Sol LeWitt, ‘Brushstrokes: Horizontal & Vertical (One Plate)’, 1996, Alpha 137: Prints and Exhibition Ephemera


Note: Another print from this same portfolio recently sold at auction for US $2,125. See link here

This dazzling photolithograph on Fabriano paper features LeWitt's classic curve with bold, beautiful colors. The lines are a trademark of the artist’s work. It is signed and numbered in graphite pencil from a limited edition of only 25. As additional provenance, it is accompanied by a signed copy of the colophon page. The work is in excellent condition and has never been framed.
Catalogue Raisonné: 1996.02, Krakow
Publisher: Editore Noire

--Courtesy of Alpha 137 Gallery

Series: Brushstrokes: Horizontal and Vertical

Signature: Signed and numbered in graphite; also accompanied by a copy of the signed colophon page.

Publisher: Editore Noire

Catalogue Raisonné: 1996.02, Krakow

Acquired directly from the publisher.

About Sol LeWitt

One of the leading exponents of Conceptual art, Sol LeWitt stressed the idea behind his work over its execution. “A blind man can make art if what is in his mind can be passed to another mind in some tangible form,” he once said. LeWitt is best known for his large-scale “Wall Drawings,” rigorous arrays of designs, shapes, grids, and colors rendered in pencil and paint in coherence with strict instructions and diagrams to be followed in executing the work. LeWitt made over 1,200 of these works in his career, his visual vocabulary in strong alignment with Minimalism despite his rejection of the movement. His “structures”, as he preferred to call sculptures, were variations on geometric shapes, constructed from steel, polyurethane, or concrete, often featuring stacked cubes without sides. LeWitt is one of the seminal artists of the late 20th and early 21st centuries, influencing artists like Eva Hesse and Frank Stella, among countless others.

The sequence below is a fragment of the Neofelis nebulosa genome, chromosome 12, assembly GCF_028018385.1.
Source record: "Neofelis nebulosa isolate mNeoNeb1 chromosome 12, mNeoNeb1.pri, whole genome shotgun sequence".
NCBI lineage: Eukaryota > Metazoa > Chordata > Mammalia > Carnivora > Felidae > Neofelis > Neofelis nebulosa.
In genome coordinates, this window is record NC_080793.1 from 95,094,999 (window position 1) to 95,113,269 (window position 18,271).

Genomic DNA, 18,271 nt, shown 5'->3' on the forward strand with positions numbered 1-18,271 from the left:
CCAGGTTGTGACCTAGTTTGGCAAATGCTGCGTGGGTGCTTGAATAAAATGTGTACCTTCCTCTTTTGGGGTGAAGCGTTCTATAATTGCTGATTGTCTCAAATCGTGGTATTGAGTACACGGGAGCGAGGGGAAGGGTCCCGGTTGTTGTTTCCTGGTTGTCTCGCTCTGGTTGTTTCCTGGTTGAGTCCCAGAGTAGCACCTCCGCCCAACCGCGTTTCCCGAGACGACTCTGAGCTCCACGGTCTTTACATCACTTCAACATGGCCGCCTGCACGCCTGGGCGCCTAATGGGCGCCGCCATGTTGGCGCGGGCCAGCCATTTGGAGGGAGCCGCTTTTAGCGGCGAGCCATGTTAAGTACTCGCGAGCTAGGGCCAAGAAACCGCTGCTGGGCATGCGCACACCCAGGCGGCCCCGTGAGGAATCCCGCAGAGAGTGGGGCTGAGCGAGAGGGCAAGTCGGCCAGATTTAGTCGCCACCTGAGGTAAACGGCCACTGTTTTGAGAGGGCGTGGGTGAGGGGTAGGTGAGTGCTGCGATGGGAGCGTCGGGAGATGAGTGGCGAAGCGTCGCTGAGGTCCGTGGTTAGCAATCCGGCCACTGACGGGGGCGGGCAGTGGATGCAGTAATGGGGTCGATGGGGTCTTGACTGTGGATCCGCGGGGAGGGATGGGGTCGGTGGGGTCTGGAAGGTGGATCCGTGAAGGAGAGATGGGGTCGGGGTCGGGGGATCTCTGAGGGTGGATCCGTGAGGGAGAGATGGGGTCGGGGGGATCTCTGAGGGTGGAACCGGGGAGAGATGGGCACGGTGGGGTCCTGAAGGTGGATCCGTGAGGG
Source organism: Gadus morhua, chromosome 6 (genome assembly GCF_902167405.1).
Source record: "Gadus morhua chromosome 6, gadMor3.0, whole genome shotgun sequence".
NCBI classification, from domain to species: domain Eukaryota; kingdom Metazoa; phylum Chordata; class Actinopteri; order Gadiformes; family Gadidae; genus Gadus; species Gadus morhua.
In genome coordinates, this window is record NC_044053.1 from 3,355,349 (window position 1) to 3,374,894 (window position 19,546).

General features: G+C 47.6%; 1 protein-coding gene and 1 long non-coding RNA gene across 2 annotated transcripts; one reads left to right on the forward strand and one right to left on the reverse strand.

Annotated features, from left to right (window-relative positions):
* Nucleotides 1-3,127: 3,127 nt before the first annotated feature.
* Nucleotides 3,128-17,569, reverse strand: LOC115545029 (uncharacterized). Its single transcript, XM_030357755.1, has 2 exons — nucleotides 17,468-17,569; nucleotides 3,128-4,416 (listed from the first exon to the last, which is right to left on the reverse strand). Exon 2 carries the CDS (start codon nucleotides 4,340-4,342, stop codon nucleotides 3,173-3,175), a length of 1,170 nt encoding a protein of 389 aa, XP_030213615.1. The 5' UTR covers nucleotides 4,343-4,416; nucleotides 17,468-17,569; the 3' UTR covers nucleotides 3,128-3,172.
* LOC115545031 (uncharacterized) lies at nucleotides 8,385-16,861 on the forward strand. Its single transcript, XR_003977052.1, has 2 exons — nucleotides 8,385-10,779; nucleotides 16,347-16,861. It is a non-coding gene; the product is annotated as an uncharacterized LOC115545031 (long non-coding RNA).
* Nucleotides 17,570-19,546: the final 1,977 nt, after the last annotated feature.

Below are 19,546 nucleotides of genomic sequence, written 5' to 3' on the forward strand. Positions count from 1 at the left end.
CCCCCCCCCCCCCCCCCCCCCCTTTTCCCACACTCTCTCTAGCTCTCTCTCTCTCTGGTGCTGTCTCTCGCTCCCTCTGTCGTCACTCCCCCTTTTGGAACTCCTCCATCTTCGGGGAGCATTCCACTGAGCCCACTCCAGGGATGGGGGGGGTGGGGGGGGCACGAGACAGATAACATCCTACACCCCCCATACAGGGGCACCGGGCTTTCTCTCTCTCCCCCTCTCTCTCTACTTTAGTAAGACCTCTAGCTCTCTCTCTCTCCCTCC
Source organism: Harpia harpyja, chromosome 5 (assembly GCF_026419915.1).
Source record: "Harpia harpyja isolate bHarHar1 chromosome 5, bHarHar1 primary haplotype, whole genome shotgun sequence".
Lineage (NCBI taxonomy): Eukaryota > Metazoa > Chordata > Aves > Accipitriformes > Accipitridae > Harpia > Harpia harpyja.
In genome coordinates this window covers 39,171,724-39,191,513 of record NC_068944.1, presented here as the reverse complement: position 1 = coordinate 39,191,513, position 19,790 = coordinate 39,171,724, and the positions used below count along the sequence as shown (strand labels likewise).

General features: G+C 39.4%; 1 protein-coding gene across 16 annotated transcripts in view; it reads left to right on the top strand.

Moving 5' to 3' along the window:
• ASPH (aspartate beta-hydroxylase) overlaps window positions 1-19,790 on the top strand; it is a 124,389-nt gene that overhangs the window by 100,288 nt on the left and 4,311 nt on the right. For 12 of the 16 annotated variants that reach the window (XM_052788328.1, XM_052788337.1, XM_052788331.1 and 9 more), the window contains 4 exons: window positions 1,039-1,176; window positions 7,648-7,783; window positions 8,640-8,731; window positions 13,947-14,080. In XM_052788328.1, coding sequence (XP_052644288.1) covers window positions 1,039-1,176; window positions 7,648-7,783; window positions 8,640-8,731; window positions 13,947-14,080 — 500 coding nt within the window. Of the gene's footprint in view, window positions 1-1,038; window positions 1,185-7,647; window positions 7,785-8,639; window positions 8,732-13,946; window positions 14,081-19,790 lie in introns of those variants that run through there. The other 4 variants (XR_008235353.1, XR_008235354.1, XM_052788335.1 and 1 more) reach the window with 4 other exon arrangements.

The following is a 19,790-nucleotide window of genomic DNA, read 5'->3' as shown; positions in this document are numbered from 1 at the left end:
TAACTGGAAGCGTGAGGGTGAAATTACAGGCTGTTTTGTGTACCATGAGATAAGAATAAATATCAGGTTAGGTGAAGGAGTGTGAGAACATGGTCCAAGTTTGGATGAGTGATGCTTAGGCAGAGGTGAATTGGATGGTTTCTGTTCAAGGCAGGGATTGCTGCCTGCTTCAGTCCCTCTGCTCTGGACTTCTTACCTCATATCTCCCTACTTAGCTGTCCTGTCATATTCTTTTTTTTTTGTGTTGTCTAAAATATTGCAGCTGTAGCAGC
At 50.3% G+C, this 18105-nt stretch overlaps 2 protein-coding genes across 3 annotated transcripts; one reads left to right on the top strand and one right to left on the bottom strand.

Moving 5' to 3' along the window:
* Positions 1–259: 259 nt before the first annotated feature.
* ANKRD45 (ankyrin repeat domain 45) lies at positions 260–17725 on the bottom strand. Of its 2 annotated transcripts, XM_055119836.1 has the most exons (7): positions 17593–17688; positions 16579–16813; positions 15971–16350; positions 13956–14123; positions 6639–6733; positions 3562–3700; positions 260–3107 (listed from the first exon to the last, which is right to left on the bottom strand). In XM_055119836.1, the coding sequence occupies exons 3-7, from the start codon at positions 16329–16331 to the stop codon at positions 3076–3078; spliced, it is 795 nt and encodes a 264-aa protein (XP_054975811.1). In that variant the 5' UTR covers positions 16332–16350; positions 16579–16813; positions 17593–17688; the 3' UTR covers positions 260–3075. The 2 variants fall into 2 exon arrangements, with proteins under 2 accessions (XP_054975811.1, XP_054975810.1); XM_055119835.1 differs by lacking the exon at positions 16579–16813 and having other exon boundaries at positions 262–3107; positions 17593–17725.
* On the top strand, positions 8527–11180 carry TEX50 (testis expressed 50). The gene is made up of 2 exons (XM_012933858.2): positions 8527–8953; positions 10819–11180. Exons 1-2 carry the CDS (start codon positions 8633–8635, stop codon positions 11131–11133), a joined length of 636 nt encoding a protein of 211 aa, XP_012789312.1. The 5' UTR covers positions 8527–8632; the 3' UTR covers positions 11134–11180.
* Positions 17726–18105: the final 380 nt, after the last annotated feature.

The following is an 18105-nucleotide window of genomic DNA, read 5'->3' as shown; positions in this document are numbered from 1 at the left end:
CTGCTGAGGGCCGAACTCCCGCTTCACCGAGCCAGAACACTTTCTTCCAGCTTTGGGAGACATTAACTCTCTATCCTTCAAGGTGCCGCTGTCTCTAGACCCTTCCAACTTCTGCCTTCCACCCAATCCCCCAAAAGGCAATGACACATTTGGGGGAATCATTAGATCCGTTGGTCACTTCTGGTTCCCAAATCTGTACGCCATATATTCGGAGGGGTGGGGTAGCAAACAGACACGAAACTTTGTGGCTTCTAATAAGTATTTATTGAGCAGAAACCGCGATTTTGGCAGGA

American, 1928-2007, Hartford, Connecticut, based in Chester, Connecticut